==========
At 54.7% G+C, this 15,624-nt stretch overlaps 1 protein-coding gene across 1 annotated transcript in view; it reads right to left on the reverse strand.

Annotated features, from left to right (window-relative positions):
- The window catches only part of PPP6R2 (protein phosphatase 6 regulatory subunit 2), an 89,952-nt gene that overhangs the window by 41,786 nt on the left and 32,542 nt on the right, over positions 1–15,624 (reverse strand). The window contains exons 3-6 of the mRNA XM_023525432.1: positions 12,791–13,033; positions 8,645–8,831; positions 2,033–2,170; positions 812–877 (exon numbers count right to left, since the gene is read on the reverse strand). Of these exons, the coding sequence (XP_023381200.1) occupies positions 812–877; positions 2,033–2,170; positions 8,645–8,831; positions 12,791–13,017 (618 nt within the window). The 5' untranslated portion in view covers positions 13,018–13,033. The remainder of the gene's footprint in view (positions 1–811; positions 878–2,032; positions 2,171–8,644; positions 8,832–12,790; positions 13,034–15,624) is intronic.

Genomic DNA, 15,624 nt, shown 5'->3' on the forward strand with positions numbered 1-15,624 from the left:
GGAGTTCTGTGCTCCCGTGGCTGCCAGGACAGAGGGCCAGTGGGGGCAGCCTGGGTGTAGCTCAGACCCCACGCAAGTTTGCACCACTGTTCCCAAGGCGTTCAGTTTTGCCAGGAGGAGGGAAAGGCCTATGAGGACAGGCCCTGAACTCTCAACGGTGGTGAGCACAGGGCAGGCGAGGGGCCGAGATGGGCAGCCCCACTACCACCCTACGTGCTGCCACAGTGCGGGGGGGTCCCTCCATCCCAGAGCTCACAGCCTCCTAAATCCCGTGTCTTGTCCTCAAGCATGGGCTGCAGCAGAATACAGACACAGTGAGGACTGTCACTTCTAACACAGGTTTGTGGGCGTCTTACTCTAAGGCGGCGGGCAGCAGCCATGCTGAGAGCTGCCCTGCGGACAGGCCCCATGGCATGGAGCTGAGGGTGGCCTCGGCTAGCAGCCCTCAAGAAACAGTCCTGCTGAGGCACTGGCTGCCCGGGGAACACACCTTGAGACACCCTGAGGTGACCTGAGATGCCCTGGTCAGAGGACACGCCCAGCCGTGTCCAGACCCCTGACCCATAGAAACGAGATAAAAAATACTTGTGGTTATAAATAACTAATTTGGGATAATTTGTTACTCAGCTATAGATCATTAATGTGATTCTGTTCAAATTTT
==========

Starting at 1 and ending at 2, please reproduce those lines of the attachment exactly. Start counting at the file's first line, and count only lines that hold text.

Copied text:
At 54.7% G+C, this 15,624-nt stretch overlaps 1 protein-coding gene across 1 annotated transcript in view; it reads right to left on the reverse strand.

Annotated features, from left to right (window-relative positions):